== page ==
United States of America -- Virginia -- Orange County -- Orange
Scope and Contents:
The folders include worksheets, garden plans, a plant list, a photocopy of a 1987 article about the garden from Garden Design, and copies of correspondence about the garden and its documentation.
This garden in rural Virginia was established in 1936 and is one of the earliest gardens designed to showcase wildflowers and woodland plants in a naturalistic setting. The focal point is a sunken garden to which one descends from the house. A glade with steep banks of azaleas, wildflowers, and shade-loving plants, it surrounds an ornamental pool with a delicate, bird-shaped fountain. A wooden gazebo provides a sheltered area for sitting, while tall, deciduous trees provide a naturalistic structure and open views to pastures and the surrounding countryside.
Persons associated with the property include: James Taylor (former owner, 1722); Lewis B. Williams (former owner, 1843); Mr. and Mrs. William Clayton Williams (former owners, before 1940); Charles Gillette (landscape architect, 1940-1960); Thomas Craven (architect); and Billy Hale (architect, 1937).
Little Yatton related holdings consist of 2 folders (9 35 mm. slides)
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Scrapbook entitled "Our Wild Indians in Peace and War: Surveys, Expeditions, Mining and Scenery of the Great West," compiled by James E. Taylor, possibly as a source for his own illustrations.
Scope and Contents:
Scrapbook entitled "Our Wild Indians in Peace and War: Surveys, Expeditions, Mining and Scenery of the Great West," compiled by James E. Taylor, possibly as a source for his own illustrations. The album includes photographs (mostly albumen with three tintypes), newsclippings, wood engravings, and lithographs, some of which are reproductions of Taylor's own illustrations and paintings. Photographs depict American Indians, US Army soldiers and scouts, historical sites, forts, and scenery. Some were made on expeditions, including the Hayden and Powell surveys, and created from published stereographs. Many of Taylor's illustrations are signed, and some are inscribed with dates and "N. Y." The scrapbook also includes clippings from newspapers and other written sources relating to illustrations and photographs in the album.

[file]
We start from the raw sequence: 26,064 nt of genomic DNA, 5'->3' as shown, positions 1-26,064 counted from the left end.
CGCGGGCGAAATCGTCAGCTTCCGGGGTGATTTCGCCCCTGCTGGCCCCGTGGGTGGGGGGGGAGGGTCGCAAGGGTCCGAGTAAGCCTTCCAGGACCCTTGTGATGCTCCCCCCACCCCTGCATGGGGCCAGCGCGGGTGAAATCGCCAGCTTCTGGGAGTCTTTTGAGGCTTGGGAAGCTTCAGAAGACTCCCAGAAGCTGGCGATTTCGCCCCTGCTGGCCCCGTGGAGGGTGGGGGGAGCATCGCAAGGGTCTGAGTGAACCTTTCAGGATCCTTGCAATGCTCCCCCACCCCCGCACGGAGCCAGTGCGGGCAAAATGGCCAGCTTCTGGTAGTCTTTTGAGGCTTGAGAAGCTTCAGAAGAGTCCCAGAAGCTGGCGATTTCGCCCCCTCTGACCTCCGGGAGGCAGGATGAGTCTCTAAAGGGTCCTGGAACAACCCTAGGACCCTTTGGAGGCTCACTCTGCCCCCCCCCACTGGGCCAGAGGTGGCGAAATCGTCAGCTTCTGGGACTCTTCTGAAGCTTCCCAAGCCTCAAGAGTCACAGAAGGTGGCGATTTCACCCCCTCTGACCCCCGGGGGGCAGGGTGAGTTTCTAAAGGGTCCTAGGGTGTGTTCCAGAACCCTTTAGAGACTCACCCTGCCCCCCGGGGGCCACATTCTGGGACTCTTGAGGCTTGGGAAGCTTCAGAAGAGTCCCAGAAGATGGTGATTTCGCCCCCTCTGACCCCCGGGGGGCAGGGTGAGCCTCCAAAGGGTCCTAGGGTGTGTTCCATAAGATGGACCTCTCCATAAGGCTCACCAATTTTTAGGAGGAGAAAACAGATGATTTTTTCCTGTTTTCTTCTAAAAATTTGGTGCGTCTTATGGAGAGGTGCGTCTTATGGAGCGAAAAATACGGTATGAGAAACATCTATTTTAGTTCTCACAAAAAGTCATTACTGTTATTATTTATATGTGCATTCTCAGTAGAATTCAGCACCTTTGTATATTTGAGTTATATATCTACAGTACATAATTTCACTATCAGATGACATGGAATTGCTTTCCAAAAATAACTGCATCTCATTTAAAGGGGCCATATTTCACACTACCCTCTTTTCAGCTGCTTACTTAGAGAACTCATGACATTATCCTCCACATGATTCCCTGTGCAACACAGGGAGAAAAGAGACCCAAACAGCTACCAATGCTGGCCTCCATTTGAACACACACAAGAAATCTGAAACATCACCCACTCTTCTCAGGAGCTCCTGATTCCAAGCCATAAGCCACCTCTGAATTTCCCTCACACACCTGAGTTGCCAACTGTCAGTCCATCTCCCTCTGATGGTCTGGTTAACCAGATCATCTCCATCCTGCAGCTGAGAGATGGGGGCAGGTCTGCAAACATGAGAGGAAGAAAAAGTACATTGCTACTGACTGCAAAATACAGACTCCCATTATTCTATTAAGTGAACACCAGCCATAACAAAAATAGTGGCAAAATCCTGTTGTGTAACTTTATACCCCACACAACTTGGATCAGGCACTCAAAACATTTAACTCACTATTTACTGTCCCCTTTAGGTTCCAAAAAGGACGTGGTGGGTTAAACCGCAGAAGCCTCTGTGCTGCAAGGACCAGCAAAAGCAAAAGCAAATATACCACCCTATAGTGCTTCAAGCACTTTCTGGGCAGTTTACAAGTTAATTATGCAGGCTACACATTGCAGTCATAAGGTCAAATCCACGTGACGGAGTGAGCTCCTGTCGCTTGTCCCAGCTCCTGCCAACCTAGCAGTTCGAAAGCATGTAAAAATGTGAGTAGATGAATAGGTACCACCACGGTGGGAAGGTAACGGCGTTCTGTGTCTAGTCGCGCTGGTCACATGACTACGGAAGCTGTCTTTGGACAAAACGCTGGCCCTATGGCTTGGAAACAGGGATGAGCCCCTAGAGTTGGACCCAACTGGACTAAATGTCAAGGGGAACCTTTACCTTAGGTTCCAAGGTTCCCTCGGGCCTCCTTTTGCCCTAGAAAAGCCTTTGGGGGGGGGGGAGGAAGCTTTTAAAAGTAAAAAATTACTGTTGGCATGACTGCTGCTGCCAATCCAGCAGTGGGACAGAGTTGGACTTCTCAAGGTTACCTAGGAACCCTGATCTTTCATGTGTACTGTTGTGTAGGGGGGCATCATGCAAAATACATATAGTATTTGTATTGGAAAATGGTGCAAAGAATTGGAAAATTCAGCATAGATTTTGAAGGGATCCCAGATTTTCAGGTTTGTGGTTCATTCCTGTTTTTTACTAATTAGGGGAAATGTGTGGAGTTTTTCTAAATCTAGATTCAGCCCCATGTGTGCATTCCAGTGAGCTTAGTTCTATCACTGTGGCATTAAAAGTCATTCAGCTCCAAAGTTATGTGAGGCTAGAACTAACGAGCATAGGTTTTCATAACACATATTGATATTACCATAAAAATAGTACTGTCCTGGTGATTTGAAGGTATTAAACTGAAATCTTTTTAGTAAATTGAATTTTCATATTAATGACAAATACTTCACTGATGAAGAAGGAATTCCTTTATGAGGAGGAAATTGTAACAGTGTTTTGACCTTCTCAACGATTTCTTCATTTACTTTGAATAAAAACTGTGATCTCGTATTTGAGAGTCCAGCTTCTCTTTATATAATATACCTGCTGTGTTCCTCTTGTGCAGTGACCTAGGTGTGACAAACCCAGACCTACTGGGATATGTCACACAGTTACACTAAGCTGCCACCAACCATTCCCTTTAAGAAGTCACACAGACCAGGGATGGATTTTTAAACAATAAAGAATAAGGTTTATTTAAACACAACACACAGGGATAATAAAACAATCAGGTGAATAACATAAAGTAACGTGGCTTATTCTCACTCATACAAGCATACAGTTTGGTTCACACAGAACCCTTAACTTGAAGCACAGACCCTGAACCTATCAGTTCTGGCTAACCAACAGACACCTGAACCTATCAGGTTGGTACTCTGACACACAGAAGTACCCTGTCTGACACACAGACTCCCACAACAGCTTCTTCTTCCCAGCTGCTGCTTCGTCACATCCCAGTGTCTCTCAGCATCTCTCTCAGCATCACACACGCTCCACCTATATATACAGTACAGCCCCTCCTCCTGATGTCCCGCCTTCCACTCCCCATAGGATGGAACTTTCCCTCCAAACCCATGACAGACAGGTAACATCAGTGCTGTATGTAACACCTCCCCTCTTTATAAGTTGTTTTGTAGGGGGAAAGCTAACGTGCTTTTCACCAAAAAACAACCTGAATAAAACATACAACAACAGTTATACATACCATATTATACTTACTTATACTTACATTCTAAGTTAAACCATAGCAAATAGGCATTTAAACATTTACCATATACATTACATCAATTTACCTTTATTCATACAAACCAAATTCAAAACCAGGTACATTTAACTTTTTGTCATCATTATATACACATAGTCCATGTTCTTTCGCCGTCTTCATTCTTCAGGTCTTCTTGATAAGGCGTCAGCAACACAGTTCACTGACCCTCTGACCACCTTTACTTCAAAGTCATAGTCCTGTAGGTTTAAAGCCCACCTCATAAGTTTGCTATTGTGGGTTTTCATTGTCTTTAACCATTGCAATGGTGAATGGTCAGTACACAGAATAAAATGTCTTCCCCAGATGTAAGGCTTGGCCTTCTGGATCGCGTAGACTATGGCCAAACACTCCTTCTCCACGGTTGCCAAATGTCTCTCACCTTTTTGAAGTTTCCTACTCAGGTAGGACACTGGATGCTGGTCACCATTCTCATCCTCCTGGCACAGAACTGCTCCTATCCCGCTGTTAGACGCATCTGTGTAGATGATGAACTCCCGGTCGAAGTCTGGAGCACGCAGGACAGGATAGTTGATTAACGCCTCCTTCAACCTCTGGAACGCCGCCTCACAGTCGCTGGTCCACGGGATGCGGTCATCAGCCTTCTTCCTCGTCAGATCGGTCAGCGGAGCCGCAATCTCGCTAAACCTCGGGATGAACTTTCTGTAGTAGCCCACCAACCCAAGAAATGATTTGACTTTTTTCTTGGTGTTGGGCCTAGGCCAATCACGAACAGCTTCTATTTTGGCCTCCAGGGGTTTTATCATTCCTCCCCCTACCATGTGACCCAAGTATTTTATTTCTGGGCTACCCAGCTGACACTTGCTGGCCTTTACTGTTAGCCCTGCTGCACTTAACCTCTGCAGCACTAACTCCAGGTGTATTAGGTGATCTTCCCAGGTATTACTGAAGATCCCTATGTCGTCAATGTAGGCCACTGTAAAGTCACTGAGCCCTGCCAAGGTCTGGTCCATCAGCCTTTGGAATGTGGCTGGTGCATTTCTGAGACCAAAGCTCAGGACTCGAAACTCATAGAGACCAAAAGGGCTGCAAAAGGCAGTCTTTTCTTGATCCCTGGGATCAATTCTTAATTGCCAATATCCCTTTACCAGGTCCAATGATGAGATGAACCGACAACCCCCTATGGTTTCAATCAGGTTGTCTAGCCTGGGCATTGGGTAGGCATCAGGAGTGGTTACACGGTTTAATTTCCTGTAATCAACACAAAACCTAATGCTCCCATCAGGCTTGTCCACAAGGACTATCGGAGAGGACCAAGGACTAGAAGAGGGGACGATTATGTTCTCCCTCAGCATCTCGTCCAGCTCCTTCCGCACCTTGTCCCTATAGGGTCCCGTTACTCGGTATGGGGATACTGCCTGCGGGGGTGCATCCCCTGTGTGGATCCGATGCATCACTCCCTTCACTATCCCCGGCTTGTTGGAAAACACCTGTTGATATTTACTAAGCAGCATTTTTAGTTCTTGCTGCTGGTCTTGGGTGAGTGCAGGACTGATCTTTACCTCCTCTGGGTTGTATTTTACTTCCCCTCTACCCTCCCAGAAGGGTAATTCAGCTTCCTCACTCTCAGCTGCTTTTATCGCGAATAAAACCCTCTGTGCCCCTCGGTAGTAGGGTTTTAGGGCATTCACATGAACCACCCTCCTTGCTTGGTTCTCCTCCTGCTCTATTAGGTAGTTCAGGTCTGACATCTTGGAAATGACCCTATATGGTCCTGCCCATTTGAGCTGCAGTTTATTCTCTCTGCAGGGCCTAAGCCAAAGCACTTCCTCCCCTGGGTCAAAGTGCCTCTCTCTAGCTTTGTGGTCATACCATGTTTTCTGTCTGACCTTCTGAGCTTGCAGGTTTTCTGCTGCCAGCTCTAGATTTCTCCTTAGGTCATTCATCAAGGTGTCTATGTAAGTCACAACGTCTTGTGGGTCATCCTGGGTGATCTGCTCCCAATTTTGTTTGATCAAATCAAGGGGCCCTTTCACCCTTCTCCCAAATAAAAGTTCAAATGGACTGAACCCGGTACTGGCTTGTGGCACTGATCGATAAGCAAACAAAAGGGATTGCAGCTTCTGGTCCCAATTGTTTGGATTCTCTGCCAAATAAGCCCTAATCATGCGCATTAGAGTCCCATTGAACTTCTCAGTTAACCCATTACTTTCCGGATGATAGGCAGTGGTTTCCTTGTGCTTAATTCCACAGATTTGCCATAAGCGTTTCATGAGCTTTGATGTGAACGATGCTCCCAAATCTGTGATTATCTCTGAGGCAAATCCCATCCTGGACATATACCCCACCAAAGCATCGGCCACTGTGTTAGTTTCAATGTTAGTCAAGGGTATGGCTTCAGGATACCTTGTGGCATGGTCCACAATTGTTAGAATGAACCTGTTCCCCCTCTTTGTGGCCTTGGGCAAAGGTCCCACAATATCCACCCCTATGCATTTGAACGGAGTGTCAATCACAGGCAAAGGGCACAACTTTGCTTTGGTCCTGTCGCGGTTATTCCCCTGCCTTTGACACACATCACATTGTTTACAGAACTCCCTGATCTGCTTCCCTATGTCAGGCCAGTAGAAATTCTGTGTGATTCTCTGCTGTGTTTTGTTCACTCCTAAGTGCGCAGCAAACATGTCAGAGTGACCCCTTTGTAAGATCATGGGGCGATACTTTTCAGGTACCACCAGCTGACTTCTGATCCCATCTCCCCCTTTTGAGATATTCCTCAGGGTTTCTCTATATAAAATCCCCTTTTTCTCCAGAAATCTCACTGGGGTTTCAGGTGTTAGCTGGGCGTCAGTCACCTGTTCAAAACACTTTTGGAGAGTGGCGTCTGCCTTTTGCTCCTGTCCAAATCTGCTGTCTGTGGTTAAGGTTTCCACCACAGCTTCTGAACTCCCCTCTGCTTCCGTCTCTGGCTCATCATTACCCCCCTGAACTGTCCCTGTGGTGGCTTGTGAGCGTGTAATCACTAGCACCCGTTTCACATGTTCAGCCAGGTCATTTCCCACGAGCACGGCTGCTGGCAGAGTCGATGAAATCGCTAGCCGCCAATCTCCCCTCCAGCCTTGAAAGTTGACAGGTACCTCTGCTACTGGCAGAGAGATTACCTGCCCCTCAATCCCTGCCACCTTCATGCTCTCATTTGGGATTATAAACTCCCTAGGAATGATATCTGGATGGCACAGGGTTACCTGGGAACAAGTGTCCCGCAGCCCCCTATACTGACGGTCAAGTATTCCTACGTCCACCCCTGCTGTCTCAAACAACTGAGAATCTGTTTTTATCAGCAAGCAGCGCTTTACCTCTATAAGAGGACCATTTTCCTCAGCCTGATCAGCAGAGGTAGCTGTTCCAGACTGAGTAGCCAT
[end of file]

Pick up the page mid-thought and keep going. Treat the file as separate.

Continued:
James E. Taylor (1839-1901) was an artist-correspondent for Leslie's Illustrated Weekly Newspaper from 1863-1883. Born in Cincinatti, Ohio, he graduated from Notre Dame University by the age of sixteen. Taylor enlisted in the 10th New York Infantry in 1861 and the next year was hired by Leslie's Illustrated newspaper as a "Special Artist" and war correspondent. In 1864 he covered the Shenandoah Valley campaign, and was later one of the illustrator-correspondents at the 1867 treaty negotiations at Medicine Lodge, Kansas. He soon earned the moniker "Indian Artist" because of his vast number of drawings of American Indians. In 1883 Taylor retired from Leslie's to work as a freelance illustrator. Colonel Richard Irving Dodge used Taylor's drawings to illustrate his memoir, "Our Wild Indians: Thirty-three Years' Personal Experience among the Red Men of the Great West" (1882).
Local Call Number(s):
NAA Photo Lot 4605
The National Anthropolgical Archives holds additional photographs by photographers represented in this collection (including original negatives for some of these prints), particularly in Photo Lot 24, Photo Lot 37, Photo Lot 60, Photo Lot 87.
Additional photographs by Whitney, Gardner, and Barry held in National Anthropological Archives Photo Lot 80-18.
Julian Vannerson and James E. McClees photographs held in National Anthropological Archives Photo Lot 4286.
Pywell photographs held in National Anthropological Archives Photo Lot 4498.
O'Sullivan photographs held in National Anthropological Archives Photo lot 4501.
Additional Hillers photographs held in National Anthropological Archives Photo Lot 83-18 and Photo Lot 87-2N.
Donated or transferred by John Witthoft from the Pennsylvania Historical and Museum Commission, April 14, 1961.